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危险的旅行:那年我带儿子去朝鲜

更新时间:2017-6-25 10:11:44 来源:纽约时报中文网 作者:佚名

Dangerous Exploits: Otto Warmbier and the Risks of Travel to North Korea
危险的旅行:那年我带儿子去朝鲜

My heart breaks for Otto Warmbier, the 22-year-old American student who died Monday after returning home from North Korea in a vegetative state. His crime: He was young and curious, possibly mischievous and certainly naïve.

22岁的美国学生奥托·瓦姆比尔(Otto Warmbier)让我感到心痛,他在植物人状态下从朝鲜被送回家后,于周一去世了。他的错不过是:年轻、好奇,可能有点淘气,但肯定是太天真。

Mr. Warmbier’s ordeal makes me shudder, not only for his tragic fate but also because less than a year before Mr. Warmbier’s arrest, I had traveled to North Korea. And I had taken my teenage son.

瓦姆比尔的遭遇令我不寒而栗,这不仅是为他悲惨的命运,也是因为在瓦姆比尔被捕前不到一年的时候,我曾经去过朝鲜,而且还带上了我十多岁的儿子。

It has become fashionable to treat North Korea as a kitschy joke. Vice, the millennial-focused media company, has made entertaining, snarky videos there. They accompanied Dennis Rodman to see Kim Jong-un, but Mr. Rodman didn’t seem to understand that the trip was a stunt and not Ping-Pong diplomacy. North Korea is not a joke, as Mr. Warmbier’s experience has shown.

外界一直很流行把朝鲜当成一个俗气的玩笑。专注于千禧一代的媒体公司Vice在那里拍摄了一些既娱乐又尖酸的视频。他们陪着丹尼斯·罗德曼(Dennis Rodman)去见金正恩(Kim Jong-un),但罗德曼似乎不认为这趟旅程是一个噱头或乒乓外交。朝鲜不是一个笑话,瓦姆比尔的经历说明了这一点。

Most tourists to North Korea are Chinese. But there are a handful of companies that market North Korean tours to Westerners. They package otherwise dreary trips in cheerful and quirky wrappings, targeting young people who are looking for adventure. The Pyongyang Beer Festival is a typical offering.

去朝鲜的游客大多是中国人。但也有一些公司将朝鲜作为一个旅游地推销给西方游客。他们把本身有些可怕的旅行进行欢乐而离奇的包装,然后将目标指向寻找冒险经历的年轻人。平壤啤酒节就是一个典型的宣传项目。

But the tour companies are simply agents. Once people cross the border, a North Korean travel bureau takes over, shepherding visitors through fixed itineraries meant to show as little of the impoverished country as possible while bringing in badly needed hard currency. Most people are treated to the same things: stops at socialist-realist monuments and vast, empty squares; cavernous state-owned restaurants serving desultory meals (fried fish, mounds of shredded cabbage), and a brief ride between two stations on Pyongyang’s metro — the only real brush with North Koreans that most visitors ever get.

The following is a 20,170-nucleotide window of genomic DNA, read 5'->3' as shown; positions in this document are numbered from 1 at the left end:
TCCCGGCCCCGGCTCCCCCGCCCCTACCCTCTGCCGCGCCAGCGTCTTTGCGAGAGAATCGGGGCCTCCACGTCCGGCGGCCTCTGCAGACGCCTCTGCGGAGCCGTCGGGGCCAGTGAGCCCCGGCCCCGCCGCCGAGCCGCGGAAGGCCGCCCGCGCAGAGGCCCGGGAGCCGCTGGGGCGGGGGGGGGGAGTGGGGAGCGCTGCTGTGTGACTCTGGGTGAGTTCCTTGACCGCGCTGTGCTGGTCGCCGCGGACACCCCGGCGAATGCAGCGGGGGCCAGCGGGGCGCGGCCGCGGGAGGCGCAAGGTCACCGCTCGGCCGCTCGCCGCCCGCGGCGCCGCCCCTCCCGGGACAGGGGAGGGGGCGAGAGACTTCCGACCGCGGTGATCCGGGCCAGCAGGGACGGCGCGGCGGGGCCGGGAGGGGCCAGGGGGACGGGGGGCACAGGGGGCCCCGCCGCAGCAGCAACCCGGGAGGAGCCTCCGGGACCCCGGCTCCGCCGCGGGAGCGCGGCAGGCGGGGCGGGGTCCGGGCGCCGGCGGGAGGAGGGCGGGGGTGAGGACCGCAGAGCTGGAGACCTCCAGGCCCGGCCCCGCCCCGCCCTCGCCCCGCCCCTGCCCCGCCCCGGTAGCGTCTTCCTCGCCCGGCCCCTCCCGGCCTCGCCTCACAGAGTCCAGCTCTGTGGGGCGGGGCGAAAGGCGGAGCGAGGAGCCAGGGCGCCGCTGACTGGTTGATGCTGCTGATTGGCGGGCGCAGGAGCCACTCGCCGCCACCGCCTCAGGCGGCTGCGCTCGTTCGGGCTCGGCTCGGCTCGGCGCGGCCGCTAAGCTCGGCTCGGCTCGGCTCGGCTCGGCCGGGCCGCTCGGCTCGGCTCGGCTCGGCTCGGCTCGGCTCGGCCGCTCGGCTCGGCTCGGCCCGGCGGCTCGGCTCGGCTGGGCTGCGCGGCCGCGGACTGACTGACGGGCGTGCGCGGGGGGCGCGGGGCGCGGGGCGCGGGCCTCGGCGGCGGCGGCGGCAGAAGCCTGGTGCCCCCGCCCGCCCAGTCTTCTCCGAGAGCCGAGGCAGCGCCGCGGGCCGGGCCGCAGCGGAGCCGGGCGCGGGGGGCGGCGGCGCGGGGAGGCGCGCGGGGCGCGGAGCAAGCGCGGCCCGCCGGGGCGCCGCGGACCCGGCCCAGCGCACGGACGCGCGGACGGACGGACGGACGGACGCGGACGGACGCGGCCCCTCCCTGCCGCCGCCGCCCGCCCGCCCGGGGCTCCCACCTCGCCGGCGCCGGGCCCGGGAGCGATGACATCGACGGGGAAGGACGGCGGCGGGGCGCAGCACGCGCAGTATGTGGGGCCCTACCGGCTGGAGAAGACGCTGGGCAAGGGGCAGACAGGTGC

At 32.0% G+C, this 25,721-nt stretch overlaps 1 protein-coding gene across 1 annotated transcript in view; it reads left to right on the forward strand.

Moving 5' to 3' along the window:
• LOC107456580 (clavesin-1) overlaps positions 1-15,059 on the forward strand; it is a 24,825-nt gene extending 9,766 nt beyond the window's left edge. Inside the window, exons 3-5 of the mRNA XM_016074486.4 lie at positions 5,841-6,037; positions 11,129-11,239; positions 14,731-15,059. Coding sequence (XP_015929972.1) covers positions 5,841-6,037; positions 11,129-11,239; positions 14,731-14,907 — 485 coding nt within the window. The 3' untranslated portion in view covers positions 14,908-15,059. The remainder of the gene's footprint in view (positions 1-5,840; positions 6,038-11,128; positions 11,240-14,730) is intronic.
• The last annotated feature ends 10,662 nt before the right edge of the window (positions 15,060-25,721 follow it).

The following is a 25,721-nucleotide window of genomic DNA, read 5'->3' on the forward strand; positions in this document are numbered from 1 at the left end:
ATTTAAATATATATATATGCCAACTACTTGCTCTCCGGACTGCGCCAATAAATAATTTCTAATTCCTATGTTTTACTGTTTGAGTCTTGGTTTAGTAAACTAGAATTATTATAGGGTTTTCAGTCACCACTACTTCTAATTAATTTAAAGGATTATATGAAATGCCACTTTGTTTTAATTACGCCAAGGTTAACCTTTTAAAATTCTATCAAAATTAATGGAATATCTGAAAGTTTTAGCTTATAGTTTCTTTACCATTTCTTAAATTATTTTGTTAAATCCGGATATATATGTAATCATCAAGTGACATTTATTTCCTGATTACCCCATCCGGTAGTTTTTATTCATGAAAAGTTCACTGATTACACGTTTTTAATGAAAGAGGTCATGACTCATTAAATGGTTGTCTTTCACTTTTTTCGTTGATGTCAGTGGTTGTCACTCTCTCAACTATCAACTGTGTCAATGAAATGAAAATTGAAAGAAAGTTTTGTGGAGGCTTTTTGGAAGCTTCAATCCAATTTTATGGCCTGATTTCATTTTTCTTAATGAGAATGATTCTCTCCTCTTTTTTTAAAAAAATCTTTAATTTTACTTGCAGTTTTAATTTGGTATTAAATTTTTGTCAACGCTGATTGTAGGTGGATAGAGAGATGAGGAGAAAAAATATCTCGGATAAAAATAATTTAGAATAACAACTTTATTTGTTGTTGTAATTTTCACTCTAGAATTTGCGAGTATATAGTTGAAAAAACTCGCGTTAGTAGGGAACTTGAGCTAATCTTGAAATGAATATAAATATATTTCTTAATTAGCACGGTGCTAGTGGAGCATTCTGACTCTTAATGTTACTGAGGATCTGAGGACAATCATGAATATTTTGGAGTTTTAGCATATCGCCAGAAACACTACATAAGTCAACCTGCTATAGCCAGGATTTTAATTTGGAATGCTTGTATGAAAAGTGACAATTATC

但这些旅游公司只是代理。人们一旦越过边境,就会被朝鲜旅游局接手,然后被领着进行固定的旅游行程,朝鲜这么做的目的是尽可能少地暴露这个国家贫穷的一面,同时又带来它所急需的硬通货。大多数人体验到的都是同样的东西:参观社会主义-现实主义风格的纪念碑和巨大、空旷的广场;在巨大的国有餐厅用一些随意的餐饭(炸鱼和一堆切碎的卷心菜),在平壤地铁中短暂地乘坐一站——这是大多数游客真正接触到朝鲜人的唯一机会。

I had long been curious about the shuttered country.

我一直对这个与世隔绝的国家感到好奇。

I booked a private tour of North Korea through one of the agencies.

我通过一家旅行社预定了一趟朝鲜私家游。

Things started off-kilter. Hours before we left Hong Kong, I put my passport through the washing machine. It came out curled like a faded denim flower and was still damp when we arrived in China to change to a Russian-built Tupolev plane. A Chinese immigration officer smelled the passport and consulted with his superior before letting me pass. The North Korean immigration officials seemed less suspicious, though the passport looked doctored.

旅途的开始有点波折。在离开香港几小时前,我误将护照放进了洗碗机。拿出来的时候它皱巴巴的,像褪色的牛仔布花,而且在我抵达中国换乘一架俄罗斯产图波列夫(Tupolev)飞机时,它依然是湿的。一位中国移民官闻了闻护照,咨询了他的上级,才放我通行。朝鲜移民官看起来没那么疑心,尽管这护照看起来像被做了手脚。

Our North Korean guides met my son and me at the airport: a chatty woman carrying a designer handbag and a taciturn man in a suit, who rarely spoke and was clearly there to listen and observe.

我和儿子在机场见到了我们的朝鲜导游:一位拿着名牌包的健谈女子,还有一名身着西装的沉默男子,他几乎没有讲话,显然是来倾听和观察的。

Our guides instructed us not to photograph construction sites, military objects or soldiers, which was a significant constraint in a country where about five out of every 100 people are in uniform. They also instructed us not to cut the legs or heads out of the frame when photographing statues of North Korea’s founder Kim Il-sung and his son Kim Jong-il.

导游指示我们不要拍建筑工地、军事建筑或士兵——在一个每100人里就有5人穿制服的国家,这是一个不小的限制。他们也嘱咐我们,在拍朝鲜开国元勋金日成(Kim Il-sung)和他儿子金正日的雕像时,一定要拍全像,不要漏掉腿或头。

We were taken from the airport in a minibus directly to monumental statues of the men, referred to as “the generals,” on Mansu Hill in the center of the city. There, we were warned not to chew gum or stand with our hands in our pockets. We were instructed to buy bouquets of flowers from a kiosk, bow before the statues and lay the flowers at their feet. Only then were we taken to our hotel on an island in the Taedong River, which winds through the center of Pyongyang.

我们从机场直接被一辆小型公共汽车带去位于平壤中心的万寿台,参观这两位的雕塑——他们被称为“将军”。在那里,我们被警告不要嚼口香糖,或把手插在兜里站着,也被告知要从一个售货亭买花束,在雕塑前鞠躬,然后把花放在雕塑脚下。之后,我们才被带往流经平壤市区的大同江中一座岛上的酒店。

We stayed at the same run-down place as Mr. Warmbier did on his fateful journey — the hotel where most Western tourists are housed. The place was almost empty, but we were warned not to venture unaccompanied beyond the gate or it would “cause problems.” On our first night, our female guide turned back to us as she was leaving and made us to promise that we wouldn’t leave.